4. The decree is reasonably consistent with the requirements of the case and remains within the control of the court below. 9 We have considered the objections made to the form and substance of the decree and do not find obvious error. It is suggested, for example, that the decree covers a broader scope of activities than is required by the evidence and requires unnecessary supervision of future conduct of the publisher, that notice of its terms must be published at least once a week for 25 weeks and that the publisher for five years must maintain records relating to the subject of the judgment and keep them accessible for governmental inspection.
While the decree should anticipate probabilities of the future, it is equally important that it do not impose unnecessary restrictions and that the procedure prescribed for supervision, giving notice, keeping records and making inspections be not unduly burdensome.
In the instant case the printed record contains neither the entire testimony nor all the exhibits which were before the court below. It omits also material mentioned during the trial as having been considered by the court [342 U.S. 143, 157] when denying the Government's motion for a temporary injunction. Under the circumstances we are content to rely upon the trial court's retention of jurisdiction over the cause for whatever modification the decree may require in the light of the entire proceedings and of subsequent events. See Associated Press v. United States, supra, at 22-23; United States v. Bausch & Lomb Co., supra, at 727-729.
The judgment accordingly is
[ Footnote 2 ] The individual defendants named in the complaint were Samuel A. Horvitz, vice president, secretary and a director of the corporation; Isadore Horvitz, president, treasurer and a director; D. P. Self, business manager; and Frank Maloy, editor. Each participated in the conduct alleged to constitute the attempt to monopolize. Maloy has died pending the appeal.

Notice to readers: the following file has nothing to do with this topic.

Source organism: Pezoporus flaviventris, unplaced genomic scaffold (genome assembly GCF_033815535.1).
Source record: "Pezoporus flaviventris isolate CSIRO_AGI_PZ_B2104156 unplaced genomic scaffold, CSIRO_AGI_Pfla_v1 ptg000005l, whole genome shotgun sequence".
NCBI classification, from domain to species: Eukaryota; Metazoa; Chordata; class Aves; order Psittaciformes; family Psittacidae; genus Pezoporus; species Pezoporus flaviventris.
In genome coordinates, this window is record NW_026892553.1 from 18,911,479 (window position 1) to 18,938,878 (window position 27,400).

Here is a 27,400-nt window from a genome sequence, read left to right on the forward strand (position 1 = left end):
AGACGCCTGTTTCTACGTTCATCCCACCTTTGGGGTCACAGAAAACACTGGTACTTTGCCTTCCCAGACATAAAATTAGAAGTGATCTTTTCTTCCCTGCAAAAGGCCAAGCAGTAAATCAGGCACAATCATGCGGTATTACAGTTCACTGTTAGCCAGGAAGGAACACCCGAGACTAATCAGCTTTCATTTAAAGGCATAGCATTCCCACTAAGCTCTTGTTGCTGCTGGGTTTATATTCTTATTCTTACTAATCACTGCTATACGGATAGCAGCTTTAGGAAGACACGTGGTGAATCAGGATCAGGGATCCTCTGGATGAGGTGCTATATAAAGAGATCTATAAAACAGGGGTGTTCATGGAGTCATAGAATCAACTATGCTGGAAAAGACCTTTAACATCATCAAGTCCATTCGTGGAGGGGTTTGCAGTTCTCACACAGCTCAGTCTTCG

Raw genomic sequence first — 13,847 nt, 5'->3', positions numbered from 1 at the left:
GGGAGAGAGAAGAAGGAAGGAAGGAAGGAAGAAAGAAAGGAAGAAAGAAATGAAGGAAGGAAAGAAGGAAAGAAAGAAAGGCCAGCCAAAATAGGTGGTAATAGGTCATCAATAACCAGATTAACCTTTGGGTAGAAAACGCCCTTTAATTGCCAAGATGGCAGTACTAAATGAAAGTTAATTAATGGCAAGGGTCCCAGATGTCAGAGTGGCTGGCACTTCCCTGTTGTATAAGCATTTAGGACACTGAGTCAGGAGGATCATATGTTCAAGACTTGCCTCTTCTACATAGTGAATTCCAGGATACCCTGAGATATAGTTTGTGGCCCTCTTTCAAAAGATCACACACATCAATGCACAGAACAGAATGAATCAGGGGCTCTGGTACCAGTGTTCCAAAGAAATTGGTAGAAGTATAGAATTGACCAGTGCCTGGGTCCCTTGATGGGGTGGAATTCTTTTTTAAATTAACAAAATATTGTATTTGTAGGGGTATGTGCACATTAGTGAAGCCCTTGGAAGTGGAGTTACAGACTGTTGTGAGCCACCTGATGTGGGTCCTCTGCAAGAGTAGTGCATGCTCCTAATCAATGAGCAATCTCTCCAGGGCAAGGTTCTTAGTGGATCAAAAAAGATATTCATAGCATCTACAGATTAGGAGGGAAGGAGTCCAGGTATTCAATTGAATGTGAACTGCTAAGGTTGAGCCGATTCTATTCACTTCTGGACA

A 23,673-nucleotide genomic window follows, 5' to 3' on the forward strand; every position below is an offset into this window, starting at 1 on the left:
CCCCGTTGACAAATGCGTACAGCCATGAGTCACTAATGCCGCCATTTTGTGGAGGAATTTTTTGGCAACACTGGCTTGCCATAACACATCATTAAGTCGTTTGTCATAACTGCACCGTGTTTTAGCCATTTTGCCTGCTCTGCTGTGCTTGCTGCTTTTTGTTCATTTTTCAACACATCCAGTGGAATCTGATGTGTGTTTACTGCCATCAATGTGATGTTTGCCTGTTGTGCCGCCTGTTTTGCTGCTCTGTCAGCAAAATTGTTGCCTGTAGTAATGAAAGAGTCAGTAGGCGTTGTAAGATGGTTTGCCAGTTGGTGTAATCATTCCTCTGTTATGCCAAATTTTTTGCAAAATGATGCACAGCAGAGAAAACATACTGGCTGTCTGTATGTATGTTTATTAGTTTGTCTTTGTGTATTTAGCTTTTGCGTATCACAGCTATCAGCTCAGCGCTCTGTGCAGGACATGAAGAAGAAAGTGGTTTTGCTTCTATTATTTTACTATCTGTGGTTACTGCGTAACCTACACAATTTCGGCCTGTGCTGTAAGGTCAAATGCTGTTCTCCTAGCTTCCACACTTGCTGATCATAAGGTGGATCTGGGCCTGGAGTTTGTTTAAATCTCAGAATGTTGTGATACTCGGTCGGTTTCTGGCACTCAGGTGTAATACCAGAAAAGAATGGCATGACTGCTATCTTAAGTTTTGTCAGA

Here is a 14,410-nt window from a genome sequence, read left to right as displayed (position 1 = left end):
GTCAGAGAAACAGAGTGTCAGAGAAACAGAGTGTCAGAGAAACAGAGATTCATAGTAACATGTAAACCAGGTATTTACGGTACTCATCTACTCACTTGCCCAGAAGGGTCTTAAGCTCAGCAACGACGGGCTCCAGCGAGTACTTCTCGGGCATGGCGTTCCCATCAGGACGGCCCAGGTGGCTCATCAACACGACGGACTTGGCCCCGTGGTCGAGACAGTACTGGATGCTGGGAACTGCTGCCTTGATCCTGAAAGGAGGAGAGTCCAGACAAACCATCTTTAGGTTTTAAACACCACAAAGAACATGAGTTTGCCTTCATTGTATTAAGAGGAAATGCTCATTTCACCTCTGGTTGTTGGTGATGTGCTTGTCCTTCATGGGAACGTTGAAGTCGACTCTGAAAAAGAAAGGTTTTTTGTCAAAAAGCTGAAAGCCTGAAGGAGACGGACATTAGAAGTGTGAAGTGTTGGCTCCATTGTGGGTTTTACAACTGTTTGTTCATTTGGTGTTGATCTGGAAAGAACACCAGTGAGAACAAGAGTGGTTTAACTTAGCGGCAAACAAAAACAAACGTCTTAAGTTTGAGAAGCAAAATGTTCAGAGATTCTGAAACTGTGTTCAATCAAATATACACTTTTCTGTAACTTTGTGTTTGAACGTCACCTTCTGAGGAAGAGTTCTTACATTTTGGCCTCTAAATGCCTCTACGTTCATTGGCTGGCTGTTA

[ Footnote 3 ] The Sunday News has a weekly circulation of about 3,000 copies, largely in Lorain. The Chronicle-Telegram is a newspaper published daily, except Sunday, eight miles away in Elyria. It has a daily circulation in that city of about 9,000 but none in Lorain. The Cleveland Plain Dealer, News and Press are metropolitan newspapers published daily, except Sunday, in Cleveland, 28 miles east of Lorain. They have a combined daily circulation in Lorain of about 6,000. The Cleveland Sunday Plain Dealer has a Sunday circulation in Lorain of about 11,000. The Cleveland papers carry no Lorain advertising and little Lorain news. No reference has been made in the record or in the argument here to competition from any radio station other than WEOL.
[ Footnote 4 ] The license also covers WEOL-FM but the two stations are here treated as one. WEOL operates on a frequency of 930 kilocycles and WEOL-FM of 107.6 megacycles. The station outlines its primary listening or market area on the basis of a half millivolt daytime pattern and a two millivolt nighttime pattern. Its day pattern reaches an area containing all or part of 20 counties and an estimated population of over 2,250,000. Its night pattern reaches an area containing parts of nine of these counties and an estimated population of about 450,000. Lorain County, which includes the communities of Lorain, Elyria and Oberlin, contains about 120,000 people, 52,000 of whom live in the City of Lorain.